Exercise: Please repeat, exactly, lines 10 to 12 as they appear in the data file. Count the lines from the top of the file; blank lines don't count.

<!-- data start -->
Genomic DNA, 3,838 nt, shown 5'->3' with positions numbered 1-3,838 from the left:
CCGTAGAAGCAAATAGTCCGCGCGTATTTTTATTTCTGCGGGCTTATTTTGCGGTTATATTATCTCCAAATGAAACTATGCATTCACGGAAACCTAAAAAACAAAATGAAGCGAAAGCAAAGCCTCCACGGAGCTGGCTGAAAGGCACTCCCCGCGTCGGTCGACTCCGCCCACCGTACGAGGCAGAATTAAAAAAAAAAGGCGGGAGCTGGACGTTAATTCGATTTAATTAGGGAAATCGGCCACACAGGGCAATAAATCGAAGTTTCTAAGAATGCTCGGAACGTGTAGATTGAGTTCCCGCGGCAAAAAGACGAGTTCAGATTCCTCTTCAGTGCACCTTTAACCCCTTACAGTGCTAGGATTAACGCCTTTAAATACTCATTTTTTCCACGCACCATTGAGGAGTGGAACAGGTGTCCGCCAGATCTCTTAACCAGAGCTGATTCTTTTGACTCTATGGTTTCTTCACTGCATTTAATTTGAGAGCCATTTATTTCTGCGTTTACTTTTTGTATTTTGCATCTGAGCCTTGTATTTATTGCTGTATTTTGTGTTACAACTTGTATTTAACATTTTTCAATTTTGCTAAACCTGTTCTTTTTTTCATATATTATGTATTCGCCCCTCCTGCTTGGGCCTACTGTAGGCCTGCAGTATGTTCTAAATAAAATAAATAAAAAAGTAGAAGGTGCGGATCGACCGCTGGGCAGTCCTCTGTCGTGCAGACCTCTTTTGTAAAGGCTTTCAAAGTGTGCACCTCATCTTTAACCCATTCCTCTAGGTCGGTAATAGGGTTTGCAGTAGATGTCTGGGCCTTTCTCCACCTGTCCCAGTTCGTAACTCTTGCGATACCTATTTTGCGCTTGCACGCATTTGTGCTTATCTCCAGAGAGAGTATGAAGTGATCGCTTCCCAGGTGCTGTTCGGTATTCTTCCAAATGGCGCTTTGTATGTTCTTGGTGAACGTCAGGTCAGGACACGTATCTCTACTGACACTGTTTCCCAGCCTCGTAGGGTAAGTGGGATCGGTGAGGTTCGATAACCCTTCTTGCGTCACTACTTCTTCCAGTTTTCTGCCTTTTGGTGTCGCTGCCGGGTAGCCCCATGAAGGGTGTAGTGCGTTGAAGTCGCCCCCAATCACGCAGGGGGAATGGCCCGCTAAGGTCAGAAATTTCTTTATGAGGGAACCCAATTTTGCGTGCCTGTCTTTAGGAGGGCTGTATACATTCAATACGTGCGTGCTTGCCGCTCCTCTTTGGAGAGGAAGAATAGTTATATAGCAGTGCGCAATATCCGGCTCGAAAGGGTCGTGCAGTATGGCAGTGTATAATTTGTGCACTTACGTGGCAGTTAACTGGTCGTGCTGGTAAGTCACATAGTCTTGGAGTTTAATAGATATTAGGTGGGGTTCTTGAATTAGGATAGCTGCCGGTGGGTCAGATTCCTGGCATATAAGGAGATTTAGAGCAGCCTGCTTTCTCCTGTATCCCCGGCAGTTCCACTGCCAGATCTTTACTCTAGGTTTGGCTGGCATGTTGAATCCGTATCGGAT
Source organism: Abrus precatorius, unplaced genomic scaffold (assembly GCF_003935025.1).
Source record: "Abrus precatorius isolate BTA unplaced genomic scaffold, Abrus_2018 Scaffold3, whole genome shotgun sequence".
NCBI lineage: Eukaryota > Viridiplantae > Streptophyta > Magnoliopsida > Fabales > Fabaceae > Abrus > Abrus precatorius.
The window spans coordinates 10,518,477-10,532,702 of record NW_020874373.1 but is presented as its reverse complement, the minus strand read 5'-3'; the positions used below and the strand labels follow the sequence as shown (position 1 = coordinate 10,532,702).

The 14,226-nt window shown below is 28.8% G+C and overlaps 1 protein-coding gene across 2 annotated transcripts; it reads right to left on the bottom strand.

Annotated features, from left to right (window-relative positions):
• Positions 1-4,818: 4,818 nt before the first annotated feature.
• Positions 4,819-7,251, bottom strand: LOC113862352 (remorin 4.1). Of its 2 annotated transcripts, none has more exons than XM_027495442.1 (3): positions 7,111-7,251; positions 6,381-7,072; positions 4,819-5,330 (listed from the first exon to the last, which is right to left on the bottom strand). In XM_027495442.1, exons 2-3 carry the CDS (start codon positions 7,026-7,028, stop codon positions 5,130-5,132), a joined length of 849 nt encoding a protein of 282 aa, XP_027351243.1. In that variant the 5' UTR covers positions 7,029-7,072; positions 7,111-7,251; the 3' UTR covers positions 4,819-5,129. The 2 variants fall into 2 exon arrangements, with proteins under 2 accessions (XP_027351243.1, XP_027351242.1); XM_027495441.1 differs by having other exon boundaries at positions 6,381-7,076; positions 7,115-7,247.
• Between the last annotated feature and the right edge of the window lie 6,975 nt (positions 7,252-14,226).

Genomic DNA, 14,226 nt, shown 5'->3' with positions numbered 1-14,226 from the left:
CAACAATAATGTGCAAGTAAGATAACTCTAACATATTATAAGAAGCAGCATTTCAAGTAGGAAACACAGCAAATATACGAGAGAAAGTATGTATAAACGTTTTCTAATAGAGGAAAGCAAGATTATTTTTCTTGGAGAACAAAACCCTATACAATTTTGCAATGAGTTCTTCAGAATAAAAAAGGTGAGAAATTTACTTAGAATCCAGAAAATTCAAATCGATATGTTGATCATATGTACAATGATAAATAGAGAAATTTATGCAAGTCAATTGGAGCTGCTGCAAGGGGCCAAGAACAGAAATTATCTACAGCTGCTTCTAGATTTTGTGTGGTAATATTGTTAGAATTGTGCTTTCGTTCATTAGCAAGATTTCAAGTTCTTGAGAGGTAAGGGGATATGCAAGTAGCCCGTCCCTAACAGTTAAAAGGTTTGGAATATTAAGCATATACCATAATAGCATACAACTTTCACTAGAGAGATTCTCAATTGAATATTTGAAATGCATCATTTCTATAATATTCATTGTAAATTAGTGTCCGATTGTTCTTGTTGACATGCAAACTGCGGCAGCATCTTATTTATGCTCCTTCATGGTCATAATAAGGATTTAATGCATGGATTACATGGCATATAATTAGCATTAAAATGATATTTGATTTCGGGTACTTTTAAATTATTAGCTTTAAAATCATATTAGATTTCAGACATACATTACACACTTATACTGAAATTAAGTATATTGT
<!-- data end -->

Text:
• Positions 4,819-7,251, bottom strand: LOC113862352 (remorin 4.1). Of its 2 annotated transcripts, none has more exons than XM_027495442.1 (3): positions 7,111-7,251; positions 6,381-7,072; positions 4,819-5,330 (listed from the first exon to the last, which is right to left on the bottom strand). In XM_027495442.1, exons 2-3 carry the CDS (start codon positions 7,026-7,028, stop codon positions 5,130-5,132), a joined length of 849 nt encoding a protein of 282 aa, XP_027351243.1. In that variant the 5' UTR covers positions 7,029-7,072; positions 7,111-7,251; the 3' UTR covers positions 4,819-5,129. The 2 variants fall into 2 exon arrangements, with proteins under 2 accessions (XP_027351243.1, XP_027351242.1); XM_027495441.1 differs by having other exon boundaries at positions 6,381-7,076; positions 7,115-7,247.
• Between the last annotated feature and the right edge of the window lie 6,975 nt (positions 7,252-14,226).

Genomic DNA, 14,226 nt, shown 5'->3' with positions numbered 1-14,226 from the left: